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Cold or flu?

Last Updated: 17 January 2019








Cold or flu?

How do you tell the difference between a severe cold and the flu? It’s sometimes difficult to know and many people with flu often think it’s just a bad cold. 

Unfortunately, late diagnosis can lead to serious medical complications, especially in vulnerable groups such as pregnant women, the elderly or those with chronic conditions such as diabetes, kidney disease or alcoholism. Learn how you can spot the symptoms. 


The common cold

A chest cold or head cold is caused by one of hundreds of viruses. Symptoms include sneezing, a runny or blocked nose, headache and sometimes a sore throat or coughing. People with a cold may sometimes also experience a mild fever and fatigue.

These symptoms will develop over one or two days but generally get better within a week – although some may linger on for a couple of weeks.


The flu

Symptoms of the flu appear much quicker than with a cold, often developing in just a couple of hours. These symptoms include a sudden fever, sore throat, muscle and joint pains, a cough and severe fatigue. Unlike with a cold, symptoms usually start with a dry sensation in the nose and throat rather than a runny nose.

Flu is highly contagious and can be spread by fluids from coughing or sneezing, or direct contact with these fluids on surfaces.



As colds and flu are caused by viruses, anti-biotics are ineffective for treating the symptoms. For a common cold, there are various medications that can help to reduce symptoms, including nasal sprays, decongestants and paracetamol containing treatments to reduce a mild fever.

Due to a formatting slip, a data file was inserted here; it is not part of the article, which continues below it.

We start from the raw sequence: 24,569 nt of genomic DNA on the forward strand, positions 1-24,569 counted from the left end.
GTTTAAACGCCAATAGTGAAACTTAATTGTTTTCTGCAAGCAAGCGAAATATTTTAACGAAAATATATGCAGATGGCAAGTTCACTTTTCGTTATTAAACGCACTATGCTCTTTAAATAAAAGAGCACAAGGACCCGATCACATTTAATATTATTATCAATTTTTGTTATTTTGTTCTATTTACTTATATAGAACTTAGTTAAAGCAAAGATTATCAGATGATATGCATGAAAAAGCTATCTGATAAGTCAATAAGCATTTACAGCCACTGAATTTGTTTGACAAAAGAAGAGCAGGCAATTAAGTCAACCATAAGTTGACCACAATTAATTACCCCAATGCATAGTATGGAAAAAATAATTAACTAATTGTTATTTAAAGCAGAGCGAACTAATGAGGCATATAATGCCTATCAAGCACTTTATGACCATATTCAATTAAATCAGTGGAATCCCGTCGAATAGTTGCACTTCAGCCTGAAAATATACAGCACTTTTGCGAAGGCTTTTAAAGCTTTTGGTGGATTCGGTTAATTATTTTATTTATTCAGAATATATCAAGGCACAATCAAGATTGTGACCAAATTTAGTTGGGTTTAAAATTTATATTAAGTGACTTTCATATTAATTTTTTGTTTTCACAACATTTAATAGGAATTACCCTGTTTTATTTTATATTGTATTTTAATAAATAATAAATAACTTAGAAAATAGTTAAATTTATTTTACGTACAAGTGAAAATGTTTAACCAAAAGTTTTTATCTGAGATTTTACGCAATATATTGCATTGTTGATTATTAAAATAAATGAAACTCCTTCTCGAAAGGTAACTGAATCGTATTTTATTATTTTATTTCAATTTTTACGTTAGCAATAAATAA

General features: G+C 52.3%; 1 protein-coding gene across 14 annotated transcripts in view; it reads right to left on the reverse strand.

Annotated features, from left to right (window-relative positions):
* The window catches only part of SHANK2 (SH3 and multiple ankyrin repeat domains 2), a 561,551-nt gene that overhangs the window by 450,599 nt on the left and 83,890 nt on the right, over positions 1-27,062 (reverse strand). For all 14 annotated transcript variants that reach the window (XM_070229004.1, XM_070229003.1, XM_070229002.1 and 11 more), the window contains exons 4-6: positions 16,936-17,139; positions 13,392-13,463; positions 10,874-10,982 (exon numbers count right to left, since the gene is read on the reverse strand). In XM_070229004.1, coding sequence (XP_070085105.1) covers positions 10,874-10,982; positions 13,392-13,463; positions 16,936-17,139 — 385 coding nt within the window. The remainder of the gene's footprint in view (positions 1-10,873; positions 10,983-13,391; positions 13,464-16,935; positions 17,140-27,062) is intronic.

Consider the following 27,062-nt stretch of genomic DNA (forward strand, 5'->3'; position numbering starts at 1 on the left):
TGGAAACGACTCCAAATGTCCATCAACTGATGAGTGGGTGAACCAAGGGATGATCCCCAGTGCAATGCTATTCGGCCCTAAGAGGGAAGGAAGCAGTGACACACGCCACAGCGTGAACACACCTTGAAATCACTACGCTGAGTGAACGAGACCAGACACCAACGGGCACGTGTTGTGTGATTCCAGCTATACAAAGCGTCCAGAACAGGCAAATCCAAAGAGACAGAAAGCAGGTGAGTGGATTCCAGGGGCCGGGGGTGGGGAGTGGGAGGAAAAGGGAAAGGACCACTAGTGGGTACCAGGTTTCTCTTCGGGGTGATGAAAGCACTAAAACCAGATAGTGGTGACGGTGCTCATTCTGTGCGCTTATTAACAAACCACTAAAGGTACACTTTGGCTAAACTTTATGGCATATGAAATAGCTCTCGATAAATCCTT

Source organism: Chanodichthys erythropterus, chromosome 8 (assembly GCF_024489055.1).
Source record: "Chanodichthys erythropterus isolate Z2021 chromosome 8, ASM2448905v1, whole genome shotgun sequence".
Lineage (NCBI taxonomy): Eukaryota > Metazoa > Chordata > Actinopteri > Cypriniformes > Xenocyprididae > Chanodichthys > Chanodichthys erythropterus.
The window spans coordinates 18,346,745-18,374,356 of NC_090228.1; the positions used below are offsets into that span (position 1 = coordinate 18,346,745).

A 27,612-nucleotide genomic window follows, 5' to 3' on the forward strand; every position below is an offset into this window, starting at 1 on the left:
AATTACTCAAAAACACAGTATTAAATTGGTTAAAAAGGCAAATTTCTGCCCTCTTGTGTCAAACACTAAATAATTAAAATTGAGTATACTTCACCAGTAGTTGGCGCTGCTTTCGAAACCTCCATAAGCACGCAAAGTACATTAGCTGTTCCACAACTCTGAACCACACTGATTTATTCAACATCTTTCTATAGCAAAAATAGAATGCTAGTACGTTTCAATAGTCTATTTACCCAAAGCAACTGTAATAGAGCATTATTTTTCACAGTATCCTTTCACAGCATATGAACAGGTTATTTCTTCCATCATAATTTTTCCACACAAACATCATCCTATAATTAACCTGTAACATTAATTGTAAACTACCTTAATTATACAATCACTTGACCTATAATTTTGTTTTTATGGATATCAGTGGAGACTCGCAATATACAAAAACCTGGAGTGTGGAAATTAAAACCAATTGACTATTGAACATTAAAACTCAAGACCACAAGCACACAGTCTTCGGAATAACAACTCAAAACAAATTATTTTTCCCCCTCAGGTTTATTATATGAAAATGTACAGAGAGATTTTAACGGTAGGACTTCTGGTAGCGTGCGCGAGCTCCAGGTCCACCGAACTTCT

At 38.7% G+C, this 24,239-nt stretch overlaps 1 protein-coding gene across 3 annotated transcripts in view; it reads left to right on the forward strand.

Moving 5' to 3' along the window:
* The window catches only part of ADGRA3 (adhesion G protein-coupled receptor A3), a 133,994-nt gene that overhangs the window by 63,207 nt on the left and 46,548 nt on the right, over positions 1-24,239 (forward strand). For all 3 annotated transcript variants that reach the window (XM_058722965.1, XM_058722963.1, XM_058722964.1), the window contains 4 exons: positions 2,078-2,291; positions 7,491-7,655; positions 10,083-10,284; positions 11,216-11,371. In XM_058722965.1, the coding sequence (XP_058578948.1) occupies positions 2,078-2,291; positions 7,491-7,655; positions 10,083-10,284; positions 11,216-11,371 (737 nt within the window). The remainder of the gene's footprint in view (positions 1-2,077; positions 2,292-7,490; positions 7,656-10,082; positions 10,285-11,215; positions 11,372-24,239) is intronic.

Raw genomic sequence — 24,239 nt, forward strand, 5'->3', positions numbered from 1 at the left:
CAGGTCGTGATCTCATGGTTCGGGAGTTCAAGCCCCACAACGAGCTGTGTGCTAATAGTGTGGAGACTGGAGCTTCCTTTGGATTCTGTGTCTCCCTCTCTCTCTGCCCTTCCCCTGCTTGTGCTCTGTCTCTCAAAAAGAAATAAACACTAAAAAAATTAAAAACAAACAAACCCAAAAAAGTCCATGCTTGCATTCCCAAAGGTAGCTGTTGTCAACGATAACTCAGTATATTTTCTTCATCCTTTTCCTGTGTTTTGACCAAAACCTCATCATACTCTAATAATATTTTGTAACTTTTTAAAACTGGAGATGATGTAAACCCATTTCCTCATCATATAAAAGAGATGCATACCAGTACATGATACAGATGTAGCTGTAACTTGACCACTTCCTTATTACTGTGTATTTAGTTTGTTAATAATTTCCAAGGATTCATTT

There are now some antiviral medications that can help to reduce symptoms of the flu if taken in the early stages. The best way to control influenza is to immunise against the condition – as the flu viruses mutate each year, it’s important to receive a flu vaccine every year.

For both a cold and the flu, rest, plenty of fluids and paracetamol to reduce a fever and aches and pains will help.


When to contact a health professional

If you have a cold, there is little that your doctor will be able to do for you, other than advise plenty of rest, fluid and paracetamol. Speak to your pharmacist for advice on treatments to help reduce symptoms.

If you suspect you have the flu, it’s important to see your doctor early on to benefit from antiviral medication.

Whether it’s a cold or the flu, always contact a medical professional immediately if you have a chronic condition (asthma, diabetes or heart disease), or if you have a very high fever, severe headache or abdominal or chest pain.



Written by Ruth Tongue
(MSc Nutrition)


General health
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